The crypto community has ridiculed the recent Illinois Senate Bill for its ‘unworkable plans,’ including asking blockchain miners and validators to reverse transactions if ordered by a state court.
On February 9, Illinois Senator Robert Peters quietly passed the Senate Bill into the state legislature. However, it wasn’t until Florida-based lawyer Drew Hinkes tweeted about the bill on February 19 that awareness of this legislation among the community began to spread quickly.
The Digital Property Protection and Law Enforcement Act permits courts to order blockchain transactions completed through a smart contract to be amended or revoked if the attorney general or state attorney requests.
The act would apply to any blockchain network that processes an Illinois-based blockchain transaction. This includes, but is not limited to, Bitcoin and Ethereum networks.
According to Hinkes, this bill is the most impractical state legislation dealing with blockchain and cryptocurrency he has ever encountered. Furthermore, under the terms of this legislation, those who mine or validate on a blockchain but do not adhere to court orders could be subject to penalties ranging from $5,000-$10,000 per day.
“This is a stunning reverse course for a state previously pro-innovation. Instead, we now get possibly the most unworkable state law related to #crypto and #blockchain I’ve ever seen.”Drew Hinkes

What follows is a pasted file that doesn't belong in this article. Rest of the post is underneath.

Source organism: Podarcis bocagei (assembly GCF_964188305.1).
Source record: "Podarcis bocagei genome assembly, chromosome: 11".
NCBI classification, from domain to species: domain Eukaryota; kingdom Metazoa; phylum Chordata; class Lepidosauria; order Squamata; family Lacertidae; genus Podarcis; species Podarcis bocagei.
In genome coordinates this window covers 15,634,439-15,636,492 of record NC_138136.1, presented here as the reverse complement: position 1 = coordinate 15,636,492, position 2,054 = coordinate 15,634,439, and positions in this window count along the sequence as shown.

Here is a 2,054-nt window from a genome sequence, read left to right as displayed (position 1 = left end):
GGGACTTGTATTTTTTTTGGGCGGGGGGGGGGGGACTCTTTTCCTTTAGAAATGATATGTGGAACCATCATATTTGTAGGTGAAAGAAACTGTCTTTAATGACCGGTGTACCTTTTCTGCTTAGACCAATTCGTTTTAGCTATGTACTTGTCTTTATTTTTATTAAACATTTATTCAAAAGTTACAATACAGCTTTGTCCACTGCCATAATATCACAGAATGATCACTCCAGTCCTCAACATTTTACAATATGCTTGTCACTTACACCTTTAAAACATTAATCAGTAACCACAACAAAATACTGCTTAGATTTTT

Charles Hoskinson, the founder of Cardano, recently tweeted his assumption that FTX’s collapse initiated such a regulatory response to all cryptocurrencies.
Bill requires miners and validators to comply with regulations
Hinkes acknowledged the need for stronger consumer protection through legislation. Still, he was dismayed that miners and validators would not be exempt from repercussions if their blockchain networks failed to implement reasonable compliance measures.
This bill mandates that anyone who utilizes smart contracts to deliver goods and services must embed code within the agreement, which can be used to comply with court orders.
The proposed bill in Illinois aims to protect users from fraud and unintentional errors by allowing courts to order a blockchain transaction to be returned to the victim or original sender. Additionally, it seeks to help users recover their assets if they misplace their private keys, thus safeguarding them against the potential loss of funds.